I had an ensemble of actors to work with. Learning from these artists, feeding this knowledge back into the process, how this in turn deepened our relationships as collaborators were immensely valuable lessons to learn.
The foundations of our working practice ‘Theatre of Manifestation’ began here. All of these early experiments began to define the development of FoolishPeople.
I have, throughout my work and career, always searched for the next cliff to step off of.
There will always be another, I hope. That which challenges us, offers the greatest possibility for developing as artists and humans. Solve Et Coagula.
You As You See Yourself: The Queen of Cups. This card is about someone who knows their own emotions, and makes the conscious choice to be open with them, as needed. So here is a dangerous, vulnerable question: What is the secret, hidden heart of FoolishPeople? What is the mystery of your motivation?
I do believe that the secret desire, the hidden heart of FoolishPeople has never been hidden, we’ve always worn it on our sleeve.
Art is magic. Art is utterly vital. It has the power to heal deep wounds, to aid us in the darkest moments, to help us to carry on, when we are lost in life’s lowest moments, brought to our knees, when we believe we might not be able to stand again. Art is the most powerful form of communication. It has given our species everything, taught early humans how to venture forth from the caves via stories shared as art. It offers us glimpses of all possibilities, art allows us to imagine the infinite, aids us to confirm all that we know and don’t know.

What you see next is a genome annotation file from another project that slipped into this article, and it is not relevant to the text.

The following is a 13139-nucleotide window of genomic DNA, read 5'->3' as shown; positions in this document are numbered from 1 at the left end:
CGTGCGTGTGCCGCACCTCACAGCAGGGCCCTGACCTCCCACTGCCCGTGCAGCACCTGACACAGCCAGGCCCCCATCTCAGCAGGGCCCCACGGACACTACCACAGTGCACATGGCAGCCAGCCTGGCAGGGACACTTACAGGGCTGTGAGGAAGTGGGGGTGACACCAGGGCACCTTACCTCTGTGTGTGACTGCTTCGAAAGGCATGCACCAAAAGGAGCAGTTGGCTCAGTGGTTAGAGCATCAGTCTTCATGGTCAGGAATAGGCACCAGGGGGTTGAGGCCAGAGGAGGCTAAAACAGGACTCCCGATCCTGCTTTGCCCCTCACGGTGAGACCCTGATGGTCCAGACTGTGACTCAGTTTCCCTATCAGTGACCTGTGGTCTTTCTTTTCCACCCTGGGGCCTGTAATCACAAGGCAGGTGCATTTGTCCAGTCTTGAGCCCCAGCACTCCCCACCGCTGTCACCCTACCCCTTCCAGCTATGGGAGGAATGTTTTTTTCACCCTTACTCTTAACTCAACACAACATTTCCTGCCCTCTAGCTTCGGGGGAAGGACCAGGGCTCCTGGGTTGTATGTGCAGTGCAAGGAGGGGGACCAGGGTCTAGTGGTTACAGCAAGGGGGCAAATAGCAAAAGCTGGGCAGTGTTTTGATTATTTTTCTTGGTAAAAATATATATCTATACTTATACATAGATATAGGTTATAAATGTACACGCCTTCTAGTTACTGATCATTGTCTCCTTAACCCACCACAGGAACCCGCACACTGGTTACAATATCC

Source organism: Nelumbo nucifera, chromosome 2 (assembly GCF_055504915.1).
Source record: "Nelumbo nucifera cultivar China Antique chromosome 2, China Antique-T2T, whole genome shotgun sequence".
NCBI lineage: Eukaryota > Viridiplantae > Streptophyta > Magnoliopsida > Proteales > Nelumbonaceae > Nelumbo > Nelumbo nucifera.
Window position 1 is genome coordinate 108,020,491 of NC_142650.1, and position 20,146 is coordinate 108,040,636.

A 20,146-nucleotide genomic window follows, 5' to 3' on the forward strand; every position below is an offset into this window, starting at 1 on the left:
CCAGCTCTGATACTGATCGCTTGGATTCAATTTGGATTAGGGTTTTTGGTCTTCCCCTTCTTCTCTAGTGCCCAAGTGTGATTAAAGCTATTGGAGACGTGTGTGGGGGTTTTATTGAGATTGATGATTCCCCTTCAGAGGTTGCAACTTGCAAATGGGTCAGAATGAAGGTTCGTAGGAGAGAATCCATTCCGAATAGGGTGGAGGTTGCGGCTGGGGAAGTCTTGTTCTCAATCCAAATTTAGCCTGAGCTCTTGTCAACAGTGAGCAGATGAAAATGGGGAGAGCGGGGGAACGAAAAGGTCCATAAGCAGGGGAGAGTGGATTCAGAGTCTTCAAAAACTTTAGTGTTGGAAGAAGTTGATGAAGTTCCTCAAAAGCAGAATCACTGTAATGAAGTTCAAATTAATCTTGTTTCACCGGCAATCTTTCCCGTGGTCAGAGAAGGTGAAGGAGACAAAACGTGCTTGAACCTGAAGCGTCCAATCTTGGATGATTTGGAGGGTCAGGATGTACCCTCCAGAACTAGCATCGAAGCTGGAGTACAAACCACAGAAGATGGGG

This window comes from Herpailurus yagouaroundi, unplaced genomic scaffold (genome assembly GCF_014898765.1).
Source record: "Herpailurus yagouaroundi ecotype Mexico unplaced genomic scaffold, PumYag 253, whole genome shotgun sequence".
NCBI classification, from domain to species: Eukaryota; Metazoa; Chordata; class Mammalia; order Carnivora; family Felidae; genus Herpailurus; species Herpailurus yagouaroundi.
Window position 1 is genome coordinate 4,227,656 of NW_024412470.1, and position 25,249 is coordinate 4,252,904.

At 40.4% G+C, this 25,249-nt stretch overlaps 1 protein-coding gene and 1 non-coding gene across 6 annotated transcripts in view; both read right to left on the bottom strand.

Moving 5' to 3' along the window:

Art and magic are one and the same thing.
The Two of Wands. How much control do you have when you create? I know you speak about how much the *place* influences the work, but what of the people? And specifically, who balances your fire?
Interesting question. For over twenty years I’ve worked as a director and writer with FoolishPeople, after a great deal of time I’ve come to learn that control is overrated. The amount of control you exert when creating and manifesting art has to be very carefully considered. Truth is often gained in those moments when things feel out of control. When you relinquish control, and allow the current to take you beyond what you thought the work was. There’s a great deal of trust within our group. There has to be, to create the kind of rituals we manifest.
I can’t even begin to put down in words how important this is. FP is a family, and I know that I can trust others to chart the course in a particular area if it’s necessary. We understand and know what each of our strengths and weaknesses are, both inside and outside of the work.
Lucy, Tereza, Claire, Vicky (aka Sonica Storm), Kate and David and the other members of FP balance my fire. Lucy, who has been my partner for ten years, has helped me maintain balance so many times that I’ve lost count.